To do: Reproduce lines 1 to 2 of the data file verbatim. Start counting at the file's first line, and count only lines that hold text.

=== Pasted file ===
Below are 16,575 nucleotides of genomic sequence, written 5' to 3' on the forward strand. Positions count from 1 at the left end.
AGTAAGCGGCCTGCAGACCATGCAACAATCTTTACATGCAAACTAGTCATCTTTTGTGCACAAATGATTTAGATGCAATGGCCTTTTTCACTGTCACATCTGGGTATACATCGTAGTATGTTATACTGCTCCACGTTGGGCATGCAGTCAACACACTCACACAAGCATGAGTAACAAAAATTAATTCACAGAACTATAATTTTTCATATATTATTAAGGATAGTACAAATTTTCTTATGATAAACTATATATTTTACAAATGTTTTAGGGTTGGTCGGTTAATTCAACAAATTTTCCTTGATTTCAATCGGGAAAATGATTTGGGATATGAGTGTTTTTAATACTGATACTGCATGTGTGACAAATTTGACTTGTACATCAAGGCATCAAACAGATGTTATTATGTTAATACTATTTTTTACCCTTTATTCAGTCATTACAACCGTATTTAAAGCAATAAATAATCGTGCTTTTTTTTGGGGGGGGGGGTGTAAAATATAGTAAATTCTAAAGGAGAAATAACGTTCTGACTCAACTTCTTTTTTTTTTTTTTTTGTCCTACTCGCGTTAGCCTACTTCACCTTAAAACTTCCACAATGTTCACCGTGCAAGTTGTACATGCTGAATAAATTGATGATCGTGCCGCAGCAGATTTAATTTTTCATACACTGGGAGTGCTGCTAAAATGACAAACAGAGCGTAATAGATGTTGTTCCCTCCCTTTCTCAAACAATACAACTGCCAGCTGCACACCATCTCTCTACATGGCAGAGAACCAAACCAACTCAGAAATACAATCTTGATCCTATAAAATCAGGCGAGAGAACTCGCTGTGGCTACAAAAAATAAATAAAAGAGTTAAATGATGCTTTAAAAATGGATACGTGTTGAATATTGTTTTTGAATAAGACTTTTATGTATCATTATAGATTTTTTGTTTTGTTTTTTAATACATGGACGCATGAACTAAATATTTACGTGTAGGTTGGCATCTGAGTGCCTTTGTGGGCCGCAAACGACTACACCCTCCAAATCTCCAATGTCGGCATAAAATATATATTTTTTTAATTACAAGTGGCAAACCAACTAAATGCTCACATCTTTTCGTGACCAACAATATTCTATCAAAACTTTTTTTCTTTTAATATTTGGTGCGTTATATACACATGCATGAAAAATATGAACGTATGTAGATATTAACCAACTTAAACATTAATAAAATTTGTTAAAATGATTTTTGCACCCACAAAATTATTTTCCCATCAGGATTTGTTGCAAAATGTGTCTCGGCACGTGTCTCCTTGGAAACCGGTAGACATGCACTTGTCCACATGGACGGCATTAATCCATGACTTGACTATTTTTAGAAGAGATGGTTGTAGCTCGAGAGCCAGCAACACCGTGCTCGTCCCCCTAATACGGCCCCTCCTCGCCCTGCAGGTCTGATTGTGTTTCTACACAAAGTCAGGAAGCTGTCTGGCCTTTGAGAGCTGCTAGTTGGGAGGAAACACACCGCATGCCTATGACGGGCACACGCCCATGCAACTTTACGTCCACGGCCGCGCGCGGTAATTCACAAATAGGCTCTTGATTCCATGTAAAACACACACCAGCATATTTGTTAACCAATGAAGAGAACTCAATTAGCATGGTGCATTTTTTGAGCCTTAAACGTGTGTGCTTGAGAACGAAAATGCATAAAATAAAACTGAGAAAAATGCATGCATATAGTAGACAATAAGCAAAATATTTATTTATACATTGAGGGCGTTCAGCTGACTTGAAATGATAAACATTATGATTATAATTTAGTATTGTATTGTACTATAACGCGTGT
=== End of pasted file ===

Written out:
Below are 16,575 nucleotides of genomic sequence, written 5' to 3' on the forward strand. Positions count from 1 at the left end.
AGTAAGCGGCCTGCAGACCATGCAACAATCTTTACATGCAAACTAGTCATCTTTTGTGCACAAATGATTTAGATGCAATGGCCTTTTTCACTGTCACATCTGGGTATACATCGTAGTATGTTATACTGCTCCACGTTGGGCATGCAGTCAACACACTCACACAAGCATGAGTAACAAAAATTAATTCACAGAACTATAATTTTTCATATATTATTAAGGATAGTACAAATTTTCTTATGATAAACTATATATTTTACAAATGTTTTAGGGTTGGTCGGTTAATTCAACAAATTTTCCTTGATTTCAATCGGGAAAATGATTTGGGATATGAGTGTTTTTAATACTGATACTGCATGTGTGACAAATTTGACTTGTACATCAAGGCATCAAACAGATGTTATTATGTTAATACTATTTTTTACCCTTTATTCAGTCATTACAACCGTATTTAAAGCAATAAATAATCGTGCTTTTTTTTGGGGGGGGGGGTGTAAAATATAGTAAATTCTAAAGGAGAAATAACGTTCTGACTCAACTTCTTTTTTTTTTTTTTTTGTCCTACTCGCGTTAGCCTACTTCACCTTAAAACTTCCACAATGTTCACCGTGCAAGTTGTACATGCTGAATAAATTGATGATCGTGCCGCAGCAGATTTAATTTTTCATACACTGGGAGTGCTGCTAAAATGACAAACAGAGCGTAATAGATGTTGTTCCCTCCCTTTCTCAAACAATACAACTGCCAGCTGCACACCATCTCTCTACATGGCAGAGAACCAAACCAACTCAGAAATACAATCTTGATCCTATAAAATCAGGCGAGAGAACTCGCTGTGGCTACAAAAAATAAATAAAAGAGTTAAATGATGCTTTAAAAATGGATACGTGTTGAATATTGTTTTTGAATAAGACTTTTATGTATCATTATAGATTTTTTGTTTTGTTTTTTAATACATGGACGCATGAACTAAATATTTACGTGTAGGTTGGCATCTGAGTGCCTTTGTGGGCCGCAAACGACTACACCCTCCAAATCTCCAATGTCGGCATAAAATATATATTTTTTTAATTACAAGTGGCAAACCAACTAAATGCTCACATCTTTTCGTGACCAACAATATTCTATCAAAACTTTTTTTCTTTTAATATTTGGTGCGTTATATACACATGCATGAAAAATATGAACGTATGTAGATATTAACCAACTTAAACATTAATAAAATTTGTTAAAATGATTTTTGCACCCACAAAATTATTTTCCCATCAGGATTTGTTGCAAAATGTGTCTCGGCACGTGTCTCCTTGGAAACCGGTAGACATGCACTTGTCCACATGGACGGCATTAATCCATGACTTGACTATTTTTAGAAGAGATGGTTGTAGCTCGAGAGCCAGCAACACCGTGCTCGTCCCCCTAATACGGCCCCTCCTCGCCCTGCAGGTCTGATTGTGTTTCTACACAAAGTCAGGAAGCTGTCTGGCCTTTGAGAGCTGCTAGTTGGGAGGAAACACACCGCATGCCTATGACGGGCACACGCCCATGCAACTTTACGTCCACGGCCGCGCGCGGTAATTCACAAATAGGCTCTTGATTCCATGTAAAACACACACCAGCATATTTGTTAACCAATGAAGAGAACTCAATTAGCATGGTGCATTTTTTGAGCCTTAAACGTGTGTGCTTGAGAACGAAAATGCATAAAATAAAACTGAGAAAAATGCATGCATATAGTAGACAATAAGCAAAATATTTATTTATACATTGAGGGCGTTCAGCTGACTTGAAATGATAAACATTATGATTATAATTTAGTATTGTATTGTACTATAACGCGTGT